Hands-on: Python Fundamentals -- Sets

Objectives:

Upon completion of this lesson, you should be able to:

  • Describe the characteristics of the builtin set container in Python

  • Perform basic operations with sets including creation, "querying", updates, and basic set operations

  • Get an idea in which situations sets are and should be used

The set data structure

  • In Python, a set is an efficient storage for "membership" checking

  • set is like a dict but only with keys and without values

The set data structure

  • Values are similar to "keys" in dict and can be any Python data type BUT

  • they should be immutable

Creating a set

  • There are a number of ways to create and fill a set. E.g. you can create an empty one and keep assining new values
In [ ]:
# Create an empty set
eng = set()
print eng
In [ ]:
eng.add('one')
print eng
In [ ]:
eng.add('two')
print eng

Creating a set "hardcoded" way

  • Very similar to dict but without values. As well as with dict, the order of items in a set is unpredictable
In [ ]:
eng = {'one', 'two', 'three'}
print eng

Creating a set from a list

You can create a set from an iterable (e.g. list):

In [ ]:
eng = set(['one', 'two', 'three'])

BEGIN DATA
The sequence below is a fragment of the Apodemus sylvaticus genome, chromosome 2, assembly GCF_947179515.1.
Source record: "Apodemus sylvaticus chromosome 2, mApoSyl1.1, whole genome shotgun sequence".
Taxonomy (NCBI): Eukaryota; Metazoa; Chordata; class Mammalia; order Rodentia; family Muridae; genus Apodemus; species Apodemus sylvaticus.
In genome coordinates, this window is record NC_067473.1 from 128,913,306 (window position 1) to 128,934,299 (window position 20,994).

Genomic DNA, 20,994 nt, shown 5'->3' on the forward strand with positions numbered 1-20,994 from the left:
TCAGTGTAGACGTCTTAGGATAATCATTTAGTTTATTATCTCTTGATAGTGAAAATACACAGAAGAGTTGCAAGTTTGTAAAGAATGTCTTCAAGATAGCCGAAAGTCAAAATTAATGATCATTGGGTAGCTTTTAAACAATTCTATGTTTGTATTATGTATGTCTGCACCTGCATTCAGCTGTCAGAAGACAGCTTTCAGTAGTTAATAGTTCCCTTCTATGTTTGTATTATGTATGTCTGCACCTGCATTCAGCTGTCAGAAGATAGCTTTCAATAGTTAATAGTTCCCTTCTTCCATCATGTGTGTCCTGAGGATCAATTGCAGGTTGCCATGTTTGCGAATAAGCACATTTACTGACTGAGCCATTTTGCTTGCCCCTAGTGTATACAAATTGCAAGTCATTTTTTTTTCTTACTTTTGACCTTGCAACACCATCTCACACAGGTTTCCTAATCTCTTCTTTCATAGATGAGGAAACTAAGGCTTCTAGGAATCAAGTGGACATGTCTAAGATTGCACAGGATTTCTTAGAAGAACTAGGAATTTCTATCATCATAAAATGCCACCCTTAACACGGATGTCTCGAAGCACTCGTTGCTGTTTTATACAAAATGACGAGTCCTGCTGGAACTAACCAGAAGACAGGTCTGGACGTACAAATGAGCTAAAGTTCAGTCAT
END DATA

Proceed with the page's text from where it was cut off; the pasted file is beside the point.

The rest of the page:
print eng

Set comprehension

Very similar to dict comprehensions:

In [ ]:
{e for e in ['one', 'two', 'three'] if 'e' in e}

The in operator

Very similar to lists and tuples:

In [ ]:
6 in {4, 5, 6, 7}
True

Deleting items

In [ ]:
eng.add('five')
print eng
eng.remove('five')
print eng

Why the heck "set"s?

Why do we need sets if we could check for membership in lists and tuples?

1. Because lookup in a set is much faster

In [ ]:
def lookups(container):
    for i in range(100, 200):
        i in container
In [ ]:
import random
l = range(1000)
random.shuffle(l)
t = tuple(l)
s = set(l)
In [ ]:
%timeit lookups(l)
In [ ]:
%timeit lookups(t)
In [ ]:
%timeit lookups(s)

2. Because they provide set operations

In [ ]:
print dir(set)
In [ ]:
{1, 2, 3, 'mom', 'dad'}.union({2, 3, 10})
In [ ]:
{1, 2, 3, 'mom', 'dad'} | {2, 3, 10}
In [ ]:
{1, 2, 3, 'mom', 'dad'}.intersection({2, 3, 10})
In [ ]:
{1, 2, 3, 'mom', 'dad'} & {2, 3, 10}
In [ ]:
{1, 2, 3, 'mom', 'dad'}.difference({2, 3, 10})
In [ ]:
{1, 2, 3, 'mom', 'dad'} - {2, 3, 10}

More on sets could be found in the documentation: https://docs.python.org/2/library/stdtypes.html#set